275 The declaration of Sheshonq as king coincided closely with the premature death of Thutmose IV. If Sheshonq had been the true son of Simeon, this probably would not have occurred. After the Shechemite incident, Simeon was again censured for his plot to kill Joseph. Simeon may have been forgiven by Joseph, but there is no indication that favor was restored by his father Jacob, or that he was able to establish a lasting kingly line.

Living in Truth:

Archaeology and the Patriarchs Chapter 18

"Wars and Rumors of Wars" (Conflict in the Reign of Amenhotep III)
by Charles N. Pope Copyright 1999-2003 by Charles Pope United States Library of Congress All rights reserved under International and Pan-American Copyright Conventions

Name Associations (new associations in bold) Torah Names Jacob-Israel Leah (wife of Jacob) Rachel (wife of Jacob) Kings/Chronicles Names Composite Solomon Ahijah, Ginath Atarah Greek Names Dakos Egyptian Names Amenhotep II Sheshonq A Tia Mehtenwesket Merit-Amon

By Rachel, two sons 1) Joseph (Amram) Asenath Manasseh (Aaron) Ephraim (Eleasar) Abishalom ("Father of Solomon") ("Egyptian" wife of Joseph) Jeroboam (the Elder) Amon, "Ruler of the City" Amariah Asa/Shaul, Shishak Jehoshaphat son of Asa (Kith-)Airon Laius, Menoikeus Yuya, Imram Tuya Aanen son of Yuya Amon-appa/ Amarnappa Aye, Sheshonq I Iuput A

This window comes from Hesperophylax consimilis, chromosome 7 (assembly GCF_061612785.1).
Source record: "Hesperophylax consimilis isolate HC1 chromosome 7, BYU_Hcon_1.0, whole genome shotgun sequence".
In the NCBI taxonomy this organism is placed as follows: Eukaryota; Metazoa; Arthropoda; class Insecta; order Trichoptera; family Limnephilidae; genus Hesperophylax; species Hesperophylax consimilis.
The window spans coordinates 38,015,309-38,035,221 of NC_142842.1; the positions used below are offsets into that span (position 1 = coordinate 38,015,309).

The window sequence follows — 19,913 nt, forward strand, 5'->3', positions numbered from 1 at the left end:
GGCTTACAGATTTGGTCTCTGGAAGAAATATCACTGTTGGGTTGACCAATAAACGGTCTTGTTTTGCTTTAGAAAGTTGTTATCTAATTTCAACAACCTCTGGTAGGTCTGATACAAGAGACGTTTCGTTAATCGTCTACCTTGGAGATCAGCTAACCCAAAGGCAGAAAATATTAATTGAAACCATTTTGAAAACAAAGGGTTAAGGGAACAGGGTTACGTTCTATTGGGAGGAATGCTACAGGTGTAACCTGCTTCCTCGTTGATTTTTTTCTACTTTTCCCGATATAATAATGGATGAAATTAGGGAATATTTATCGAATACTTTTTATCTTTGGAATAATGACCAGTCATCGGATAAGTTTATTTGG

Asocheus, Creon

276 Jochebed (Zipporah) Shiloh Moses Eliezer 2) Benjamin By Leah, six sons and one daughter (Dinah) 1) Reuben 2) Simeon Zerah (son of Simeon) "the Cushite" 3) Levi 4) Judah 5) Issachar (Hamor) Tola 6) Zebulun Nemuel/Jemuel Izhar, Shilki/Shilhi Amminadab II Baasha son of Issachar Elah son of Baasha Tibni Osokhor Uzziel, Mushi Webensenu, Neby Siamun Ikheny of Ta-Zety (of Nubia) Khaemwast Thutmose IV Nimlot A/Nimrat Osorkon A Shilkanni (Assyria) Ba'sa, Milkilu Unattested Nedjem Naamah, Maacah, Abihail Composite Solomon Joacaste, Merope Eurydice Polybos/Polybus Tiye, daughter of Yuya Amenhotep III

Rehoboam Oedipus, Hermaeus Amenhotep IV (son of Naamah & Abishalom) Phaethon Akhenaten Abijah, Abijam Eteocles (A) Eteocles (B) Smenkhare Tutankhamun Aakheprure

Gershom/Joshua Attai

Manetho's Catch 22 Reconciling Egyptology with the Biblical record following Solomon begins with recognizing the logic used by the 3rd Century BC Egyptian priest Manetho when he organized the many kings of New Kingdom Egypt into dynasties. Beginning with the 18th Dynasty, Manetho first listed what he considered the most direct line of kings. This continued with the 19th, 20th and 21st Dynasties. It will be shown here that Manetho then returned to the time of the 18th Dynasty and began listing secondary or collateral kingly lines.a Manetho's grouping method was simple, effective and even necessary. However, it was eventually misunderstood. The Egyptian New Kingdom has been reconstructed today as a protracted and orderly procession of authoritarian pharaohs who were rarely challenged by family rivals. Quite to the contrary, the New Kingdom was actually a period of highly volatile court life. The late 18th Dynasty became a free-for-all as the numerous princes in the reign of Amenhotep II along with their sons and grandsons maneuvered to expand their personal dominions within the greater empire, and